Thursday, February 5, 2015

Ninety-Eight



じゅにいいえたか

かぜそよぐ
ならのおがわの
ゆうぐれは

みそぎぞなつの
しるしなりける






98

Junii Ietaka (Fujiwara no Ietaka)
Fujiwara no Ietaka, drawn  
by Kikuchi Yōsai.          
wikimedia.org               

At Nara's brook
Evening comes, and rustling winds
Stir the oak-trees' leaves—

Not a sign of summer left
But the sacred bathing there.







98

I don't know how
to hold her; when
did she become

and so suddenly,
this woman, talking
of young men?






Notes


Fujiwara no Ietaka (1158-1237 C.E.) is included in the Shin Kokin Wakashū and also created a collection of his own tanka, Gyokuginshū. This poem is an evocation of fall as the winds fill the leaves near a Shinto shrine and the place feels somewhat lonelier, though some pilgrims are still making their way to the site to do purification rites by the river's side.


To judge by the lanterns, it is evening. Hokusai is thought to have shown himself in a self-portrait here, leaving the shrine, all wet. Possibly as well he is doing a kind of "four ages of man," with the boy showing the way for his future self, the man carrying his childhood, the mature pilgrim bowing at the shrine, and the elder self, at last turning away from life -- yet satisfied, perhaps, that he has made his mark.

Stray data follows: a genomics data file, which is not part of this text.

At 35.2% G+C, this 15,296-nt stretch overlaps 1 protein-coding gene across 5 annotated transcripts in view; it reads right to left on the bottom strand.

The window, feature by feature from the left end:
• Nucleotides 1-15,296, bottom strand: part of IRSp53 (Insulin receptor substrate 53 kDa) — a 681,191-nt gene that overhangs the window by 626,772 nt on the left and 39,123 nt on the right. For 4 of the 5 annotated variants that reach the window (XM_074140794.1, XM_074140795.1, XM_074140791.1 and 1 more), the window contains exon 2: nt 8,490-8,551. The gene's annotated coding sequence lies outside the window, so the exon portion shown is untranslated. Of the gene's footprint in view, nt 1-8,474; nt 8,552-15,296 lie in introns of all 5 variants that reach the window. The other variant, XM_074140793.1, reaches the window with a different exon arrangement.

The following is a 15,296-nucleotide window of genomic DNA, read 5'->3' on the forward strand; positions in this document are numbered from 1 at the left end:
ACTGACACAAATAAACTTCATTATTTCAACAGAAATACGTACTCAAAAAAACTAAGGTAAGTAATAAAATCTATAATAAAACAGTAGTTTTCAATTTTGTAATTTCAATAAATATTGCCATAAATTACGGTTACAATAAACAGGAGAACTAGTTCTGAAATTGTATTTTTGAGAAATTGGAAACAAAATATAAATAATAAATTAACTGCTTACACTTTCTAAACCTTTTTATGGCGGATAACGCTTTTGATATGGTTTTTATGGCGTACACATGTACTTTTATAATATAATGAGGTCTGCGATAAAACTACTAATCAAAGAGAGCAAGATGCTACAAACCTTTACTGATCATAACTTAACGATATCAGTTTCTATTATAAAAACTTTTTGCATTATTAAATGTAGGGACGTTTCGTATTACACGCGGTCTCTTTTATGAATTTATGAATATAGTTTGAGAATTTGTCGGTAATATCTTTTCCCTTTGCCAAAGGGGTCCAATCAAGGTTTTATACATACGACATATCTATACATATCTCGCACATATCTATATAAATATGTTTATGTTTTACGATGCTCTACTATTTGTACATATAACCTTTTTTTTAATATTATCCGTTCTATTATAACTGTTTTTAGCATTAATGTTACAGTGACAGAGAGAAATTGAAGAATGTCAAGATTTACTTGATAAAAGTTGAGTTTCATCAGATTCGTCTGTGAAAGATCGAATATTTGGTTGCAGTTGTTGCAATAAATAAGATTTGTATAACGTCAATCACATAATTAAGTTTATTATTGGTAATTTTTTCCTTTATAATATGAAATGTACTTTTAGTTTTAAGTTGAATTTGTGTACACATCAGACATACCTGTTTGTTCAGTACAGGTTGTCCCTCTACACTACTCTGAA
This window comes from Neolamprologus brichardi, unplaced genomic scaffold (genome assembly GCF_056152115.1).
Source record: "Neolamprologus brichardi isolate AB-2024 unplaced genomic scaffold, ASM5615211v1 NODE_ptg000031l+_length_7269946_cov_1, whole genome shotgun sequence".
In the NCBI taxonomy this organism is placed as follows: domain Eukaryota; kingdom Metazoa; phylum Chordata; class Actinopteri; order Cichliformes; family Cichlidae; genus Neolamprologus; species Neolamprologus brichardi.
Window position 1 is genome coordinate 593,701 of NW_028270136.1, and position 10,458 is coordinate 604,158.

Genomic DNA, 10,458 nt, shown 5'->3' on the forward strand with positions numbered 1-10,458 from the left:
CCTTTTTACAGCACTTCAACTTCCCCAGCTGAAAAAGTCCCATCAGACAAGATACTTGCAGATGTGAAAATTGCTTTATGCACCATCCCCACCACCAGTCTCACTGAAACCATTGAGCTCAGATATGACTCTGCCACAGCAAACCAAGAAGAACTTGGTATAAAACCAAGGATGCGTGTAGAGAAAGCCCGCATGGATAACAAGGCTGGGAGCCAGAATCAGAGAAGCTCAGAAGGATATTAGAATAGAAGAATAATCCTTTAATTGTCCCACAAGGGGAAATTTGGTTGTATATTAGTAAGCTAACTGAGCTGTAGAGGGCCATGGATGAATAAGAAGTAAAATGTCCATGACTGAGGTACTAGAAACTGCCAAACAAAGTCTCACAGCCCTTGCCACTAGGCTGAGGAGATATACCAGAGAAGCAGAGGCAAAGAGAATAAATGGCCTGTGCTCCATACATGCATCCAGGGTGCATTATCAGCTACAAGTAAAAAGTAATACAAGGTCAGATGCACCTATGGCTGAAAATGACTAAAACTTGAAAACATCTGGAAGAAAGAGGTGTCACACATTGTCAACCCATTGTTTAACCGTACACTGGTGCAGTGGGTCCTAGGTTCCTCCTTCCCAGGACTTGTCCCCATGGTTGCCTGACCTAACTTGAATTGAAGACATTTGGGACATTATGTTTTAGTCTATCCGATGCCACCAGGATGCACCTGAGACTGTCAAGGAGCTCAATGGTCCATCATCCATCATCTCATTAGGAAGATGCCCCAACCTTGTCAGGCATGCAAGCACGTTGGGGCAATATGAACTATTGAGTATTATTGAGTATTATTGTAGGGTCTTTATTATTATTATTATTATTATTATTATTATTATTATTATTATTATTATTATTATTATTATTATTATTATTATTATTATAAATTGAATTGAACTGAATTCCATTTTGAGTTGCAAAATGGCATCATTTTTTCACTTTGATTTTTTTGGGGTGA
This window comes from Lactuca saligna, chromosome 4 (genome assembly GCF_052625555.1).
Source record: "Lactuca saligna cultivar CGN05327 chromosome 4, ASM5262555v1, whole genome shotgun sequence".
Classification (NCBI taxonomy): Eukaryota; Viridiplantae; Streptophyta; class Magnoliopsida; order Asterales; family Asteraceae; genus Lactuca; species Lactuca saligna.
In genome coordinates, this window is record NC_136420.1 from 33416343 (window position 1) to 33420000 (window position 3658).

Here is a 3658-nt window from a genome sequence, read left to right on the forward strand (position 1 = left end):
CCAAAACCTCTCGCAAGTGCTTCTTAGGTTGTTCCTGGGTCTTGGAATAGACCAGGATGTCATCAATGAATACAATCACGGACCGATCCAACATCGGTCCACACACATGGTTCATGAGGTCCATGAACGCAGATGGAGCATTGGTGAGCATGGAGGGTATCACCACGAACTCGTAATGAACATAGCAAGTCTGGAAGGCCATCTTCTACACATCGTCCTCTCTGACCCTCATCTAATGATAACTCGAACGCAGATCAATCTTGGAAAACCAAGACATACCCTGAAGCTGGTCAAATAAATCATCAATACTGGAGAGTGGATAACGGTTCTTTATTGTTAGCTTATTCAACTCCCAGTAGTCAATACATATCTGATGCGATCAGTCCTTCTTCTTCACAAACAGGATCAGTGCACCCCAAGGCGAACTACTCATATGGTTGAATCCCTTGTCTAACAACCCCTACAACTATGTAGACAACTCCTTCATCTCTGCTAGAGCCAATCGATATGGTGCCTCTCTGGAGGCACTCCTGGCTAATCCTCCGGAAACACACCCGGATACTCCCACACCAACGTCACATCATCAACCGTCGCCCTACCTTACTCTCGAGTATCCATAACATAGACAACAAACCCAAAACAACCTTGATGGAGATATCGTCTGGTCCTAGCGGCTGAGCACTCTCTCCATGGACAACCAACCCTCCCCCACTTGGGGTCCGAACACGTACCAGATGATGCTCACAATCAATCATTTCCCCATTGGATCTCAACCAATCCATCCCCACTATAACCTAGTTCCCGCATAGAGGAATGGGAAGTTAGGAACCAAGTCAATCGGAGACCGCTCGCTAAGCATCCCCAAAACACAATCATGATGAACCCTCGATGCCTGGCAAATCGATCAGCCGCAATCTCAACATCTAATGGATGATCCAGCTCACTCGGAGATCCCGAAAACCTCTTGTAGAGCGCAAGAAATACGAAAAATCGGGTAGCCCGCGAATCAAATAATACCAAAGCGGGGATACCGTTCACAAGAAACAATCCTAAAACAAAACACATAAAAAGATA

Risa recalls her shock the day she discovered that her daughter, who leapt into her arms as she had always done, had nevertheless moved on into adulthood. Someone Risa had always known had suddenly vanished, and it was time to get to know someone quite new. In this there is something to celebrate, yet it includes at its core an element of mourning. 

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